Great respect towards seniors was demanded– the sister-in-charge of the ward, the doctors and especially the matrons were revered. It was etiquette to allow superiors to go through a door first, and you could often find a group of nursing students forming a “guard of honor” at a doorway while the matron was still 20 or more paces away.
Neatness of the nurse herself, as well as the wards, was a priority. Before visiting hours all the bed linen had to be straightened, with perfect hospital corners, the overbed tables had to be in straight line at the bottom of the beds with all the wheels pointing in the same direction. Fortunately, most patients were understanding and endured the trussed up state until the doors were opened for the visitors.
We collected our uniforms on induction day – the first of the seven starched white blocks received weekly. There was also a cap in its flat state, a short and a long cape. When we arrived at the nurses’ residence the first order of the day was to learn, under the supervision of the final year students, how to iron the starched block into a wearable dress. The uniform was the double-breasted type, cinched at the waist with a belt. We also had to learn how to fold and pin the caps into what looked like upside-down ice cream tubs and how to fasten them to our hair with clips so that they remained firmly perched in place all day.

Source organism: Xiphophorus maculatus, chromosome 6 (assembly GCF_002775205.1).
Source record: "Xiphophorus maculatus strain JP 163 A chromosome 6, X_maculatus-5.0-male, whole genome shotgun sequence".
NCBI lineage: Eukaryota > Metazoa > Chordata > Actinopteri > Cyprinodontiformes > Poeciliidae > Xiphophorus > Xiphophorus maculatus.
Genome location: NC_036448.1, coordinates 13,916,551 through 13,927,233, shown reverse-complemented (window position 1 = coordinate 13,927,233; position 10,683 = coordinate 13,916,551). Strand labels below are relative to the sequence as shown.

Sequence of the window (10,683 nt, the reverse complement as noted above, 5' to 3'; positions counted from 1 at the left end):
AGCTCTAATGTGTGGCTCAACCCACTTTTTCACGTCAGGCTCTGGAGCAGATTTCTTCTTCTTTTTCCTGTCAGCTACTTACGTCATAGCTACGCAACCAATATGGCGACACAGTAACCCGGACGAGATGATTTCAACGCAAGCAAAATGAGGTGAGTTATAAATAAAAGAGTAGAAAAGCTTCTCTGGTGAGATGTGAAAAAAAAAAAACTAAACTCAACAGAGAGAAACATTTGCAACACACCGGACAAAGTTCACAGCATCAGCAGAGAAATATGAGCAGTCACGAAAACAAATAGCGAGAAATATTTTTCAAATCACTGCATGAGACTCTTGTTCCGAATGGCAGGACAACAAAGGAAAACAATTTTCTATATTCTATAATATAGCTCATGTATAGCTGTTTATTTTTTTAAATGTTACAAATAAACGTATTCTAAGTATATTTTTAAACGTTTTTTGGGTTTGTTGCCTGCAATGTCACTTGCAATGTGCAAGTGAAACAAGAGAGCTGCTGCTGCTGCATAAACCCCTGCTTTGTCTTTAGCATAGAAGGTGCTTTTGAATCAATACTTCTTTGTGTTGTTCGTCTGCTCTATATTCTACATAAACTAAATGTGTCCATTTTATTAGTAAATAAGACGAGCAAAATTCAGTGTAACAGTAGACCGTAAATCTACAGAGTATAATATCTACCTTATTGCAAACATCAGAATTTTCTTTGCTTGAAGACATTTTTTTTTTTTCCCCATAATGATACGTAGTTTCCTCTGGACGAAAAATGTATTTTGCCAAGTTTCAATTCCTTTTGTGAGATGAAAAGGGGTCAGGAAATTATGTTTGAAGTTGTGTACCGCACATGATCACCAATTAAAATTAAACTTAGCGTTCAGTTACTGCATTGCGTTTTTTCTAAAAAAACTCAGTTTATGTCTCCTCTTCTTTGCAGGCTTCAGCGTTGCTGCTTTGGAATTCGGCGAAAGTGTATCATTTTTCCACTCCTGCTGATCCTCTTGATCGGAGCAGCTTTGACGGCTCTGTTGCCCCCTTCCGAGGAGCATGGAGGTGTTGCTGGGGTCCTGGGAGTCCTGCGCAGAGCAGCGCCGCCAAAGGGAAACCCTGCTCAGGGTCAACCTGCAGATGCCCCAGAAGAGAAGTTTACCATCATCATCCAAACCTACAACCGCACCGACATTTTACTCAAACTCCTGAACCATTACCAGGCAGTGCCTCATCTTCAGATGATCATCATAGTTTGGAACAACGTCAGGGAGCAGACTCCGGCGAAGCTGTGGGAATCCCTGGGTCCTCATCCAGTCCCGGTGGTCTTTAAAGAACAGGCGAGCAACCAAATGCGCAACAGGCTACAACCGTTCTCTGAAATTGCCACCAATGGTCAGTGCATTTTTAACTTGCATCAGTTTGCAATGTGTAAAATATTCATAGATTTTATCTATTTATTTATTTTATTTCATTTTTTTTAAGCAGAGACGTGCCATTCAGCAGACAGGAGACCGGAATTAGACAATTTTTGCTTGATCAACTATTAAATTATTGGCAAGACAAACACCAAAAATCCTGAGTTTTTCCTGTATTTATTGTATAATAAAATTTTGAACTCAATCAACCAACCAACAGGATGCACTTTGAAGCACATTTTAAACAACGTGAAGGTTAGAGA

Fortunately, there was a uniform policy change during our second year when we were given a uniform allowance and to buy our own wash-and-wear type uniforms.
The “mini” was in fashion then, and of course, we all tried to get away with wearing our dresses as short as possible without getting into trouble.
Nursing duties were allocated according to tasks rather than assignment to particular patients. Junior students did the basic nursing duties, such as “beds and backs” or checking all the patients’ vital signs. As you progressed, you do more advanced procedures and tasks. A final year student could at times take charge of a unit if there was no registered nurse (sister) on duty